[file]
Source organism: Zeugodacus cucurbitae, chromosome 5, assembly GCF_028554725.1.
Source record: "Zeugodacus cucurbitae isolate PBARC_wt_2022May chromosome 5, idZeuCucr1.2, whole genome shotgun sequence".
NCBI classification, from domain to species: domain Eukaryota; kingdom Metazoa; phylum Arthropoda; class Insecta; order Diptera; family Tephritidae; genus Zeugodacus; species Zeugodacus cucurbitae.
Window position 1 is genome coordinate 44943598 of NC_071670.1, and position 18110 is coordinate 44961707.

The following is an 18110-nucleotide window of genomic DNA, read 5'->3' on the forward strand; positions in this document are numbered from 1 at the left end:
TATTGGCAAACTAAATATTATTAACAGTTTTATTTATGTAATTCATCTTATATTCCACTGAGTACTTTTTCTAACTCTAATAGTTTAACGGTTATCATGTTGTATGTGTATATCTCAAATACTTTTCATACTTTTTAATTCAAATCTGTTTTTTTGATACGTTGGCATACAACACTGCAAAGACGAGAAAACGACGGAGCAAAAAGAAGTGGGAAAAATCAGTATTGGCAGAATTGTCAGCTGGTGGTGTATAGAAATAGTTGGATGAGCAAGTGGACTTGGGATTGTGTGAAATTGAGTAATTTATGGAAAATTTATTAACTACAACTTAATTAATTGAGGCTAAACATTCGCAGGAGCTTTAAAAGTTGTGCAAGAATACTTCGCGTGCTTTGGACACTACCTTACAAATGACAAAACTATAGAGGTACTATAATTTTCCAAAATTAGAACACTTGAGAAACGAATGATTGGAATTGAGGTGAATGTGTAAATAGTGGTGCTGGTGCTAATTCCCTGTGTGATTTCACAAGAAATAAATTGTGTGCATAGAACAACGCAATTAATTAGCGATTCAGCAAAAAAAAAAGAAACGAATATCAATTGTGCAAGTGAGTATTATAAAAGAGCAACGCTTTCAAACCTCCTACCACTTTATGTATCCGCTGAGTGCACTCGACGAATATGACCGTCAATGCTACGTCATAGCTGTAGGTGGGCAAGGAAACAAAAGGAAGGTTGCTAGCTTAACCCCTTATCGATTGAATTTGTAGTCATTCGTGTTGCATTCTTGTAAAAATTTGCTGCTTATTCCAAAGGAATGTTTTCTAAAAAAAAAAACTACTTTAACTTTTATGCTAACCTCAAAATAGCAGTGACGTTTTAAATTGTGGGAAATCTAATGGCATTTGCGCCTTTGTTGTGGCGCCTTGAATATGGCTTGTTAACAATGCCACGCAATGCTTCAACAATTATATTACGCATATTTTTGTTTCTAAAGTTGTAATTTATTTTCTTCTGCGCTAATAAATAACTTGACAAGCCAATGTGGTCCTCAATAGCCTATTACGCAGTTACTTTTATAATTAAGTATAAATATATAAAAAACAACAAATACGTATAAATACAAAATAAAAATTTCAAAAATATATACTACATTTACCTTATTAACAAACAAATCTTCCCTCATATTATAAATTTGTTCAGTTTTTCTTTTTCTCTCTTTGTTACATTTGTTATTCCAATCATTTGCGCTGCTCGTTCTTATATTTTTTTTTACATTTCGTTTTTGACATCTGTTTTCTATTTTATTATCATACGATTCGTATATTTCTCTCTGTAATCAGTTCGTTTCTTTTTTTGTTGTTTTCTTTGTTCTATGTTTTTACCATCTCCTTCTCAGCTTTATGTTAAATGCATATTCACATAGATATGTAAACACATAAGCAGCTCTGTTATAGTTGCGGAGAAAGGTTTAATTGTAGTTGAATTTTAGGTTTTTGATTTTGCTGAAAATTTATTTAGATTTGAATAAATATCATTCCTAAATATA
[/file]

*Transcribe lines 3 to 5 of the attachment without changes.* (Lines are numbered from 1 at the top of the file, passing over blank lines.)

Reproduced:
NCBI classification, from domain to species: domain Eukaryota; kingdom Metazoa; phylum Arthropoda; class Insecta; order Diptera; family Tephritidae; genus Zeugodacus; species Zeugodacus cucurbitae.
Window position 1 is genome coordinate 44943598 of NC_071670.1, and position 18110 is coordinate 44961707.

The following is an 18110-nucleotide window of genomic DNA, read 5'->3' on the forward strand; positions in this document are numbered from 1 at the left end: